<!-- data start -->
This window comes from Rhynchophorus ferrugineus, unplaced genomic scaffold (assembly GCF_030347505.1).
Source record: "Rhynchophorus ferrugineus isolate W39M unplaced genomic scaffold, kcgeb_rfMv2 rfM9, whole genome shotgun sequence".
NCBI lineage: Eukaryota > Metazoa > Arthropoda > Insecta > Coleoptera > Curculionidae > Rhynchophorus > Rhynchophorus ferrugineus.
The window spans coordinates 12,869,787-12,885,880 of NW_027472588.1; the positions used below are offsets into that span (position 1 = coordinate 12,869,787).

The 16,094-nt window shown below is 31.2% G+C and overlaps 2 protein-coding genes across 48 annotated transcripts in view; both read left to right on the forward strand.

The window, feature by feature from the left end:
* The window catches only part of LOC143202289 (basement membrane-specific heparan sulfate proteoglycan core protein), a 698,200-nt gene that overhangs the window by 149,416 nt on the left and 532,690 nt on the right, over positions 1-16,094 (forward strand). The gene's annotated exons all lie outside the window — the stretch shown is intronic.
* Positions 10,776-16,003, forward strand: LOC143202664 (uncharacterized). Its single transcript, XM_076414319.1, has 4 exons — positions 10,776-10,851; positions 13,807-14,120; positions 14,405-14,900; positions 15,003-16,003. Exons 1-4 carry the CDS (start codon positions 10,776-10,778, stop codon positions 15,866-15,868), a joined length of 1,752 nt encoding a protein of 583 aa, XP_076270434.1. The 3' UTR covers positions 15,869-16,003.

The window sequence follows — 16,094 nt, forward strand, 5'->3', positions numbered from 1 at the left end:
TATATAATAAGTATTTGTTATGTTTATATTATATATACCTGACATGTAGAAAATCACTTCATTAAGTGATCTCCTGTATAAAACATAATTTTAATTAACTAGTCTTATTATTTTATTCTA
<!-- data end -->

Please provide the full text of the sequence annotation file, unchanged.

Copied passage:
This window comes from Rhynchophorus ferrugineus, unplaced genomic scaffold (assembly GCF_030347505.1).
Source record: "Rhynchophorus ferrugineus isolate W39M unplaced genomic scaffold, kcgeb_rfMv2 rfM9, whole genome shotgun sequence".
NCBI lineage: Eukaryota > Metazoa > Arthropoda > Insecta > Coleoptera > Curculionidae > Rhynchophorus > Rhynchophorus ferrugineus.
The window spans coordinates 12,869,787-12,885,880 of NW_027472588.1; the positions used below are offsets into that span (position 1 = coordinate 12,869,787).

The 16,094-nt window shown below is 31.2% G+C and overlaps 2 protein-coding genes across 48 annotated transcripts in view; both read left to right on the forward strand.

The window, feature by feature from the left end:
* The window catches only part of LOC143202289 (basement membrane-specific heparan sulfate proteoglycan core protein), a 698,200-nt gene that overhangs the window by 149,416 nt on the left and 532,690 nt on the right, over positions 1-16,094 (forward strand). The gene's annotated exons all lie outside the window — the stretch shown is intronic.
* Positions 10,776-16,003, forward strand: LOC143202664 (uncharacterized). Its single transcript, XM_076414319.1, has 4 exons — positions 10,776-10,851; positions 13,807-14,120; positions 14,405-14,900; positions 15,003-16,003. Exons 1-4 carry the CDS (start codon positions 10,776-10,778, stop codon positions 15,866-15,868), a joined length of 1,752 nt encoding a protein of 583 aa, XP_076270434.1. The 3' UTR covers positions 15,869-16,003.

The window sequence follows — 16,094 nt, forward strand, 5'->3', positions numbered from 1 at the left end:
TATATAATAAGTATTTGTTATGTTTATATTATATATACCTGACATGTAGAAAATCACTTCATTAAGTGATCTCCTGTATAAAACATAATTTTAATTAACTAGTCTTATTATTTTATTCTA